Thursday, April 11, 2002
West's decision to stay rare treat
David West filled out the form. He affixed a stamp to the envelope. He made his decision to turn pro and he notified all of the appropriate parties.
But he never could muster the conviction to sign his application for the NBA. And he never did summon the strength to stick it in the mail. He had the form but not the follow-through.
West thought disclosing his intention to leave Xavier before his senior year would release him from the stress of decision-making. Instead, he found his burden undiminished and his sleep restless.
Even as Xavier sports information director Tom Eiser drafted the press release detailing his departure, West was still waffling.
You go to bed at night and you want to wake up feeling, "This is the right thing to do,' West said Wednesday afternoon. That didn't happen.
Big choice, little sleep
West went to bed Monday night imagining Xavier in his rear-view mirror. He woke up to the realization that it made more sense to stay. Life decisions are seldom as simple as they appear to other people. For David West, the experience was excruciating.
David West put his team ahead of himself.
(Glenn Hartong photo)
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I thought maybe I was done with college basketball, he said. I felt like I've been here long enough. This was just an opportunity to play at that (NBA) level. ... I had my mind made up for about a week.
No single factor changed his mind. No specific remark caused him to recant. West weighed the lure of immediate wealth versus the prospect of bigger money through patience. He examined the competitive impact his loss would have on his teammates and the pain he found on their faces. He considered the counsel of pro players, who made the pro game sound like a succession of dreary games punctuated by large paydays.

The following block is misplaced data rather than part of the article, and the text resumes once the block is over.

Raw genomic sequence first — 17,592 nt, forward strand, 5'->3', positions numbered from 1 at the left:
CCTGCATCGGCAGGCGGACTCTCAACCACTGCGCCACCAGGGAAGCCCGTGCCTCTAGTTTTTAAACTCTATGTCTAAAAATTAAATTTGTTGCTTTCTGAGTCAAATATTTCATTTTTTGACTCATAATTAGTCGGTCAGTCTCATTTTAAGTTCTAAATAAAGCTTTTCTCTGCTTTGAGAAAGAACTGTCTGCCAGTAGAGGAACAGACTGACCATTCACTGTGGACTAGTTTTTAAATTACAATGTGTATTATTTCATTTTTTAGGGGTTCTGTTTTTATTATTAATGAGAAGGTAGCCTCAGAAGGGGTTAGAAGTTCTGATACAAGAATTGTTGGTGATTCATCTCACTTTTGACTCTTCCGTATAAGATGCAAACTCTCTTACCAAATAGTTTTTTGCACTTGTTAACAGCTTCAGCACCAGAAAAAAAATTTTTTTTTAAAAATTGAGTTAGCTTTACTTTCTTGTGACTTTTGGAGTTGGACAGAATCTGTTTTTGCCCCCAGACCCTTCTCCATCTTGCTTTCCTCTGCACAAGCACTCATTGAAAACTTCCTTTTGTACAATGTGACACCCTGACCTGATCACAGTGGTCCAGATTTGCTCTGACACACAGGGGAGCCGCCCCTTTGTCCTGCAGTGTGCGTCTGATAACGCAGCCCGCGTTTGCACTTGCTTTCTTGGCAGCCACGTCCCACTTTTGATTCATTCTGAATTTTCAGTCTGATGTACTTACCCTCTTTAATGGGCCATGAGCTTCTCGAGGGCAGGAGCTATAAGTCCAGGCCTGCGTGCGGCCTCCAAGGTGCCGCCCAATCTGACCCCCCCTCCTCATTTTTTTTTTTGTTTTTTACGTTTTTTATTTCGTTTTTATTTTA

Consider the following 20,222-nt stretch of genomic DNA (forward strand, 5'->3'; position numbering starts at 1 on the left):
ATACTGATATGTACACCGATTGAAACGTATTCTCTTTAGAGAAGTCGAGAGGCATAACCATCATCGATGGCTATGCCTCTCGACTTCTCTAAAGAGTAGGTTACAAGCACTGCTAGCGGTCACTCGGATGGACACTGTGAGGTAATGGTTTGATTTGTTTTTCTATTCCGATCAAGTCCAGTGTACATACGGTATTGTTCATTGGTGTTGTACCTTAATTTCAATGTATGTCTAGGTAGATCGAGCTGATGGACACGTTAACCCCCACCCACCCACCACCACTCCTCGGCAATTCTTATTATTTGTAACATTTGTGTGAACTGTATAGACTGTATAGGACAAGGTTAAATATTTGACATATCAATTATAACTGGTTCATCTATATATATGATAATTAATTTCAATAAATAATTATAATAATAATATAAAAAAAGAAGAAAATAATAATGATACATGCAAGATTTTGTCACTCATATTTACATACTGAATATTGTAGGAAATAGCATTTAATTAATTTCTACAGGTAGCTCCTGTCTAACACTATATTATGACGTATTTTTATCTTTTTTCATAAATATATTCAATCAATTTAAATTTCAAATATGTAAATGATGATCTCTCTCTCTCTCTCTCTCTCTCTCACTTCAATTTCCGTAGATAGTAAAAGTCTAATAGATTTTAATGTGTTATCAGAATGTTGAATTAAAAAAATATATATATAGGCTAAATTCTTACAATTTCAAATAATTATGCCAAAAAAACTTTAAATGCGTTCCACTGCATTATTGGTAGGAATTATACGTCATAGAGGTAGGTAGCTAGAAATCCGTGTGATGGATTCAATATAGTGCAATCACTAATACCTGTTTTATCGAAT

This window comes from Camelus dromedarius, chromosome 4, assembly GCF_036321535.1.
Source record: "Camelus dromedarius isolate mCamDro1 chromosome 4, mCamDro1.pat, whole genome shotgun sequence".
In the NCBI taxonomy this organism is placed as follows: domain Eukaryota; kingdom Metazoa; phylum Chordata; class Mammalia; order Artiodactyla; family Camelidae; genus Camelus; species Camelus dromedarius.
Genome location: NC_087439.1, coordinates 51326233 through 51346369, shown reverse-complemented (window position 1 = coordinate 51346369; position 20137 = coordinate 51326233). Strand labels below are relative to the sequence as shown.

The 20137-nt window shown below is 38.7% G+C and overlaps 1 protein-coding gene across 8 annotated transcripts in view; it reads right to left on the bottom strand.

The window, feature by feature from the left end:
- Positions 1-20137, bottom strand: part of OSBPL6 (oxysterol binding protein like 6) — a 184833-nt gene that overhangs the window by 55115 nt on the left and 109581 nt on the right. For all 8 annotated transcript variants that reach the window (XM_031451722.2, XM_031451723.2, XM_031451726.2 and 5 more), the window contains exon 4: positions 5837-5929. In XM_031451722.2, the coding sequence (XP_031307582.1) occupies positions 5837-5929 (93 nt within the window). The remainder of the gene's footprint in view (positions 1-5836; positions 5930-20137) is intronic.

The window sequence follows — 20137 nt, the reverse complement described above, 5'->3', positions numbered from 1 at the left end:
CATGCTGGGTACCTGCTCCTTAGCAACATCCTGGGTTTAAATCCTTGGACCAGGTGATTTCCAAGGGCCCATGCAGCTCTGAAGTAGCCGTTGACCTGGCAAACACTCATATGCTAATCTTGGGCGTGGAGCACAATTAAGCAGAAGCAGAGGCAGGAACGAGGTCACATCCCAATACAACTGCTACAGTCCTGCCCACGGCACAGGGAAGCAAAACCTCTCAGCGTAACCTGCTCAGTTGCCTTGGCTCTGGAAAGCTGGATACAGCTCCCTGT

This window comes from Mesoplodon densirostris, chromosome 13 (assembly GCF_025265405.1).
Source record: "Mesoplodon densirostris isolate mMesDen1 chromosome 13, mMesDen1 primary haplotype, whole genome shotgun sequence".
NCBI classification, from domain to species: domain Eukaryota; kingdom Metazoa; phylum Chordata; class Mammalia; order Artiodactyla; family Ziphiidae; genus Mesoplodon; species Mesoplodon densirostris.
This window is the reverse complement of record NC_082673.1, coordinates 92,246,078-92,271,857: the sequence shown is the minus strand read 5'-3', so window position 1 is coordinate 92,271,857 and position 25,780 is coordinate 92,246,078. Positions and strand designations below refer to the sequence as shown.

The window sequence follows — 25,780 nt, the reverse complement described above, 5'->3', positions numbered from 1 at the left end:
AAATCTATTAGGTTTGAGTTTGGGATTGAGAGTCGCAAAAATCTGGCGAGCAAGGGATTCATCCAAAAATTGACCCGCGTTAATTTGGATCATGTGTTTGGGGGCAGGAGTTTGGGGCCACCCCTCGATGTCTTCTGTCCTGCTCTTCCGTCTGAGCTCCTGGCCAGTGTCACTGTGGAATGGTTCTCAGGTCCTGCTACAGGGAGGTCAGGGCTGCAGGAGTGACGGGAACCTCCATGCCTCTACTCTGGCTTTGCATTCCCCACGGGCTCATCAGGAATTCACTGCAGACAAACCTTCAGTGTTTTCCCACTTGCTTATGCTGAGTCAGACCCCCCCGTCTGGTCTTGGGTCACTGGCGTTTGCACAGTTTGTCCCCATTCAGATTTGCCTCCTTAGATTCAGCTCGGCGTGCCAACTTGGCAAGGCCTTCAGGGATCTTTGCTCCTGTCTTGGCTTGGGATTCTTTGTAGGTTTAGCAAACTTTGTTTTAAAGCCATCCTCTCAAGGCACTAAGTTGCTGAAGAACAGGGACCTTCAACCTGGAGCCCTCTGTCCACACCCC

He thought things through. And then he re-thought things through. On the basketball court, David West is a player of spontaneous reactions and unfiltered feelings. Off the court, his emotions are tempered by objective analysis.
More money may await
Based on the input of pro scouts, West projected himself as a mid-range first-round pick in the draft. Studying the league's rookie wage scale, he figured his slot would bring a $1 million contract. With prospective agents offering cars and apartments and companies dangling endorsement deals, the temptation was terrific.
But West also understood that he might turn $1 million into $3 million with another year on campus; that he could expand his game from the low post to the perimeter and make himself a more useful commodity; that a second-team All-American still has room for advancement, and that Xavier is positioned to mount a monster season.
It's taken me 'til this year for us to get the respect we have now, West said. I felt if I left, next year they're back to scratch. ... If I take myself out of the picture, I'd let the guys down.
How quaint to find a college basketball star as concerned for the team as his own ego. How refreshing to find a modern-day Musketeer true to the tradition of all for one and one for all.
How hard it will be to beat Xavier next season.
E-mail email@example.com. Past columns at www.enquirer.com/columns/sullivan.
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